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Title: An exploration of the relationships between personality, eating behaviour and taste preference
Author: Day, Catherine Jane
ISNI:       0000 0004 2678 0375
Awarding Body: Sheffield Hallam University
Current Institution: Sheffield Hallam University
Date of Award: 2009
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Taste is a fundamental determinant of food acceptance; it is the primary reinforcer in the complex process of food choice. The examination of individual difference factors in other complex behaviours have increased our understanding of other psychological processes and behaviours, despite this, these remain largely overlooked in the appetite and eating behaviour literature. This research explored individual differences in taste preference in non-clinical populations. The principle aim was to examine personality factors that predict taste preference for a number of taste dimensions, using a biological model of personality (Cloninger, 1987). In addition, the research examined the relationship between taste preference and cognitive characteristics of eating behaviour (using the Three Factor Eating Questionnaire; TFEQ), and also body mass (BMI). In study 1 the relationships between personality and self-rated usual taste preference were explored for tastes dimensions sweet, salty, umami, bitter, sour and spicy. The results indicated that small amounts of variance in taste preference could be explained by personality. Study 2, an exploratory study, sought to further examine relationships between personality and taste preference using real-food samples. This study also examined relationships between personality and characteristics of eating behaviour (TFEQ). Consistent relationships with study 1 were revealed, particularly related to sweet and sour tastes. Preference for the taste of high-calorie dense foods was examined in the final studies. Study 3 examined individual differences in preference for lemon-flavoured drinks with increasing intensities of glucose. Sweet tooth, usual sweet and sour and measures of eating behaviour were also explored. Associations between sweet tooth and personality factors, and also preferred drink choice and personality were related to the inhibition and maintenance system. The final study produced UK normative data for the Fat Preference QuestionnaireRTM for both males and females. Furthermore this final study explored individual differences in fat preference. Preference for high fats was found to be associated with scores of Restraint and BMI, rather then personality. Overall, the conclusion drawn is that taste preference and characteristics of eating behaviour are associated with personality factors. Approach and avoidance behaviours characterised by constructs of Harm Avoidance and Reward Dependence are implicated in the process of explicit liking in terms of taste, rather than reward processes characterised by Novelty Seeking behaviour. Although the amount of variance may be small, personality factors are involved in the complex process of food choice, and therefore, future research examining food choice and eating behaviour should pay attention to these important individual differences.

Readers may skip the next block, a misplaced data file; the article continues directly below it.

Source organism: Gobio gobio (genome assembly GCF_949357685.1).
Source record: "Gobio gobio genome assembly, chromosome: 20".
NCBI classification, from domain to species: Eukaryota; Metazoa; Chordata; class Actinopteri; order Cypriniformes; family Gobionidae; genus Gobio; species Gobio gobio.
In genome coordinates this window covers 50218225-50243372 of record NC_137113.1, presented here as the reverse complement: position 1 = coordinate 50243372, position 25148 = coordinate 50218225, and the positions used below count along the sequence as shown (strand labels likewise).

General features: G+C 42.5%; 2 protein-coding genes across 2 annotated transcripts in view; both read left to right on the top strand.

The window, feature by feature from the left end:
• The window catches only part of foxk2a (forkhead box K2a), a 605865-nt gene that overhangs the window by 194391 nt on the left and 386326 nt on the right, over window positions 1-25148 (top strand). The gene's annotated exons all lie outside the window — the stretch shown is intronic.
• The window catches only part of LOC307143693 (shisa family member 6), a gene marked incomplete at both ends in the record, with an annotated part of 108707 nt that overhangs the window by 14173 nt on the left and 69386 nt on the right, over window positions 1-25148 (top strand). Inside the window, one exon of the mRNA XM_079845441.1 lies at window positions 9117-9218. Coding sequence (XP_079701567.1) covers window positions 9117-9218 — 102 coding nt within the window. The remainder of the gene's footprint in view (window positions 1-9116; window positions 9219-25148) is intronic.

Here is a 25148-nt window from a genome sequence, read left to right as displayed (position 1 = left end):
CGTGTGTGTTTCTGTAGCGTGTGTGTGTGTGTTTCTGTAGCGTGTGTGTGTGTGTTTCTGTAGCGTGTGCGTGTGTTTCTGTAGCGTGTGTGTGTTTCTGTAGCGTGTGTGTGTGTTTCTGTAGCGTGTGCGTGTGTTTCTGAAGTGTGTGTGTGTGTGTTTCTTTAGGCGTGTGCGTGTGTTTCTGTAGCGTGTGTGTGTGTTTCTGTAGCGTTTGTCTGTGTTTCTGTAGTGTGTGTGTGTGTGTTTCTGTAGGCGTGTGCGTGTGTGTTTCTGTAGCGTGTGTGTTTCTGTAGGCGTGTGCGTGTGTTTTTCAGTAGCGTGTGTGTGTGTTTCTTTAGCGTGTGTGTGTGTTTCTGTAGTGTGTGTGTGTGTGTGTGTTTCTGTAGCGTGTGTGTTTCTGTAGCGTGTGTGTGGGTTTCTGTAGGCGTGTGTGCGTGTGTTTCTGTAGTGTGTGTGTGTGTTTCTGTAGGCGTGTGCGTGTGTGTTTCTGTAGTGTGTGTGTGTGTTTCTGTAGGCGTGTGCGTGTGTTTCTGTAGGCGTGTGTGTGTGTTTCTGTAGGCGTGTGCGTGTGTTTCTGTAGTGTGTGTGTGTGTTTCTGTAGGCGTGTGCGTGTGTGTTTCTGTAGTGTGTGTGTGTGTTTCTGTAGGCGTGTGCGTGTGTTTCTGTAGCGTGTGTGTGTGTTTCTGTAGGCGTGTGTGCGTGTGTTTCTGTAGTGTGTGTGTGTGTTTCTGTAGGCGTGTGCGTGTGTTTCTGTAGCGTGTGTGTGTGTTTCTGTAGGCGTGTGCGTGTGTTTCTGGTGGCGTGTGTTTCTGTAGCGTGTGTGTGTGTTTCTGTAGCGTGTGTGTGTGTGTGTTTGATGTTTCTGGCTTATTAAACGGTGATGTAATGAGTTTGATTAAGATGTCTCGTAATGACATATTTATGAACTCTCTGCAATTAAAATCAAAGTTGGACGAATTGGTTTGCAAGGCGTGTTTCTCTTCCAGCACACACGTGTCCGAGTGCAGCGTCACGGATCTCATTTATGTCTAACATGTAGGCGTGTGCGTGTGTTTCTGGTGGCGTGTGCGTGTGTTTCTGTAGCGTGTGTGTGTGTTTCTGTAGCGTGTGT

Supervisor: Mchale, Sue ; Francis, John Sponsor: Not available
Qualification Name: Thesis (Ph.D.) Qualification Level: Doctoral
EThOS ID:  DOI: Not available